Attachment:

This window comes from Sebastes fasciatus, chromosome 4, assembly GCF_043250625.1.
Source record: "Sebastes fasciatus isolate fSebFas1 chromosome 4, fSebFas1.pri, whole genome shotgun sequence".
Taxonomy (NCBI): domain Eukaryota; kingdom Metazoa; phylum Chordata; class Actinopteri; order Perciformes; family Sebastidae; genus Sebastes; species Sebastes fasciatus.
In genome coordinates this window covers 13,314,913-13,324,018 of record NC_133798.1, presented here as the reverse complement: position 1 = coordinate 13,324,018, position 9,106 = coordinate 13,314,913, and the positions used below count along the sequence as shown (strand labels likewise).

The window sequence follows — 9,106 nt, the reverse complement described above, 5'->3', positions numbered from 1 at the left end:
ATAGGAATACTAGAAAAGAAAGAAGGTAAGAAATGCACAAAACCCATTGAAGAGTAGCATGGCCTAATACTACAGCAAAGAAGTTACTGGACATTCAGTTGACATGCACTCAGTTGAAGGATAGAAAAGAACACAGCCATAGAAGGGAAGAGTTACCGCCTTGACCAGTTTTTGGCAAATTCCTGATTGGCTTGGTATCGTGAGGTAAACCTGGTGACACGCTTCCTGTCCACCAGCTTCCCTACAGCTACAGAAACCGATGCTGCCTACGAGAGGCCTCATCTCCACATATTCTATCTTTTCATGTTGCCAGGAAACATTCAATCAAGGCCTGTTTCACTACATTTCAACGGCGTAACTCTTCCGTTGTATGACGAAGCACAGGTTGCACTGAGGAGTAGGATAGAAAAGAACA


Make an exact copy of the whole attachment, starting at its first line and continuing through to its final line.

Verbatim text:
This window comes from Sebastes fasciatus, chromosome 4, assembly GCF_043250625.1.
Source record: "Sebastes fasciatus isolate fSebFas1 chromosome 4, fSebFas1.pri, whole genome shotgun sequence".
Taxonomy (NCBI): domain Eukaryota; kingdom Metazoa; phylum Chordata; class Actinopteri; order Perciformes; family Sebastidae; genus Sebastes; species Sebastes fasciatus.
In genome coordinates this window covers 13,314,913-13,324,018 of record NC_133798.1, presented here as the reverse complement: position 1 = coordinate 13,324,018, position 9,106 = coordinate 13,314,913, and the positions used below count along the sequence as shown (strand labels likewise).

The window sequence follows — 9,106 nt, the reverse complement described above, 5'->3', positions numbered from 1 at the left end:
ATAGGAATACTAGAAAAGAAAGAAGGTAAGAAATGCACAAAACCCATTGAAGAGTAGCATGGCCTAATACTACAGCAAAGAAGTTACTGGACATTCAGTTGACATGCACTCAGTTGAAGGATAGAAAAGAACACAGCCATAGAAGGGAAGAGTTACCGCCTTGACCAGTTTTTGGCAAATTCCTGATTGGCTTGGTATCGTGAGGTAAACCTGGTGACACGCTTCCTGTCCACCAGCTTCCCTACAGCTACAGAAACCGATGCTGCCTACGAGAGGCCTCATCTCCACATATTCTATCTTTTCATGTTGCCAGGAAACATTCAATCAAGGCCTGTTTCACTACATTTCAACGGCGTAACTCTTCCGTTGTATGACGAAGCACAGGTTGCACTGAGGAGTAGGATAGAAAAGAACA